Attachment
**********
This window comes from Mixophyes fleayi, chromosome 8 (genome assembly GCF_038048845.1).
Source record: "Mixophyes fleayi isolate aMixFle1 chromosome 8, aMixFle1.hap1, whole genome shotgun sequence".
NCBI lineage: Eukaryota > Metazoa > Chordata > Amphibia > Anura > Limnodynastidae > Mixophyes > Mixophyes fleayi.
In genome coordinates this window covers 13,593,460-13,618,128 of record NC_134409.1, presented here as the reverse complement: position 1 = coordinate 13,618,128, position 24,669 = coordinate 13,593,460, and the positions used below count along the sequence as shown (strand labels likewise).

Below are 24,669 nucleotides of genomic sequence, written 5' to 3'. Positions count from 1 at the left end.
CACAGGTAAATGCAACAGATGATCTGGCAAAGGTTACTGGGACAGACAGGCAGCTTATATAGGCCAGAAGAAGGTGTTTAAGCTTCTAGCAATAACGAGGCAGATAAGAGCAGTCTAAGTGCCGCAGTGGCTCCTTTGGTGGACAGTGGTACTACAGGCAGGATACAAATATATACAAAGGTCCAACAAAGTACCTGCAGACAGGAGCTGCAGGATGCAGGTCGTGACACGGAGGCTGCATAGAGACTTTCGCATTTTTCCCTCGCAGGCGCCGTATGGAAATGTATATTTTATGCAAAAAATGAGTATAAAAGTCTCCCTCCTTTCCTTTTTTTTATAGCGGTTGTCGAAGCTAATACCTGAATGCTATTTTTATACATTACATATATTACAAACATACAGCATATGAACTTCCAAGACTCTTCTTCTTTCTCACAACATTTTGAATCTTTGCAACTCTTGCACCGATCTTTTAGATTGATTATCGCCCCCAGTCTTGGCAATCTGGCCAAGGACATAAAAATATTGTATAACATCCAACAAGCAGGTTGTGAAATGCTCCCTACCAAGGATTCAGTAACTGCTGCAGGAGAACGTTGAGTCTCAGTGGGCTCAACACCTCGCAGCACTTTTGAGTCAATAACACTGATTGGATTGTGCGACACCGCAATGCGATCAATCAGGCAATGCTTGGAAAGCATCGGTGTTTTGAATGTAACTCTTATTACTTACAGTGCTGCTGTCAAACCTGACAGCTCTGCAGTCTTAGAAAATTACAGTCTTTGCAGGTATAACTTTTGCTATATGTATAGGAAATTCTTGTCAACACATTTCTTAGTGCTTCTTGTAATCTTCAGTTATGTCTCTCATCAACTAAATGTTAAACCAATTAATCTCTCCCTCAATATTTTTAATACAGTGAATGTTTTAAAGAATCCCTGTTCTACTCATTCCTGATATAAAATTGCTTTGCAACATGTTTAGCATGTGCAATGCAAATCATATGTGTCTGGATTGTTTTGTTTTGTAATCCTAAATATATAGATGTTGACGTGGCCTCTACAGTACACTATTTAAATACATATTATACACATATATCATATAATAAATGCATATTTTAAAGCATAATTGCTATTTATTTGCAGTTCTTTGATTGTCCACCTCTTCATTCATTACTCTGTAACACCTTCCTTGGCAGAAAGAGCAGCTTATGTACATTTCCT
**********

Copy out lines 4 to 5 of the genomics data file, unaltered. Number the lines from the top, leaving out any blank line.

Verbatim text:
In genome coordinates this window covers 13,593,460-13,618,128 of record NC_134409.1, presented here as the reverse complement: position 1 = coordinate 13,618,128, position 24,669 = coordinate 13,593,460, and the positions used below count along the sequence as shown (strand labels likewise).

Below are 24,669 nucleotides of genomic sequence, written 5' to 3'. Positions count from 1 at the left end.